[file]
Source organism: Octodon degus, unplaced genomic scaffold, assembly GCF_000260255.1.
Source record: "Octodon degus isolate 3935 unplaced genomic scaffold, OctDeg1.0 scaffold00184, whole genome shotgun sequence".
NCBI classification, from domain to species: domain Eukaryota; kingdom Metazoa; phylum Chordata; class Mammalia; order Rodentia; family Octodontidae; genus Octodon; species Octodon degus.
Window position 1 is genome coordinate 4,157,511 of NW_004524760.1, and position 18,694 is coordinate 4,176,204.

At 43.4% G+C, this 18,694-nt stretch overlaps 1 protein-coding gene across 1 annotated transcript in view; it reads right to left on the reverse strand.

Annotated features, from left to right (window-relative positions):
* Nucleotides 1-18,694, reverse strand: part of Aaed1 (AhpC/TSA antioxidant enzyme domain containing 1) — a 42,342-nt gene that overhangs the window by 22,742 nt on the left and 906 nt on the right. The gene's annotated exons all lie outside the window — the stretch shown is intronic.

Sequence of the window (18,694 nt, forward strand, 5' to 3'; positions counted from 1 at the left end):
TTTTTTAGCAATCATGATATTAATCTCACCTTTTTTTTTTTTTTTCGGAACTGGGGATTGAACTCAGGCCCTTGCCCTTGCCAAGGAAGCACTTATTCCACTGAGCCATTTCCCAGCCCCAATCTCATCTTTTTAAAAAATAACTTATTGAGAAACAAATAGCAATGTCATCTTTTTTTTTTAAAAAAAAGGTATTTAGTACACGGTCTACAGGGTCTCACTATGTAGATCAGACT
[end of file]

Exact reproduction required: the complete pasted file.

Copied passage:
Source organism: Octodon degus, unplaced genomic scaffold, assembly GCF_000260255.1.
Source record: "Octodon degus isolate 3935 unplaced genomic scaffold, OctDeg1.0 scaffold00184, whole genome shotgun sequence".
NCBI classification, from domain to species: domain Eukaryota; kingdom Metazoa; phylum Chordata; class Mammalia; order Rodentia; family Octodontidae; genus Octodon; species Octodon degus.
Window position 1 is genome coordinate 4,157,511 of NW_004524760.1, and position 18,694 is coordinate 4,176,204.

At 43.4% G+C, this 18,694-nt stretch overlaps 1 protein-coding gene across 1 annotated transcript in view; it reads right to left on the reverse strand.

Annotated features, from left to right (window-relative positions):
* Nucleotides 1-18,694, reverse strand: part of Aaed1 (AhpC/TSA antioxidant enzyme domain containing 1) — a 42,342-nt gene that overhangs the window by 22,742 nt on the left and 906 nt on the right. The gene's annotated exons all lie outside the window — the stretch shown is intronic.

Sequence of the window (18,694 nt, forward strand, 5' to 3'; positions counted from 1 at the left end):
TTTTTTAGCAATCATGATATTAATCTCACCTTTTTTTTTTTTTTTCGGAACTGGGGATTGAACTCAGGCCCTTGCCCTTGCCAAGGAAGCACTTATTCCACTGAGCCATTTCCCAGCCCCAATCTCATCTTTTTAAAAAATAACTTATTGAGAAACAAATAGCAATGTCATCTTTTTTTTTTAAAAAAAAGGTATTTAGTACACGGTCTACAGGGTCTCACTATGTAGATCAGACT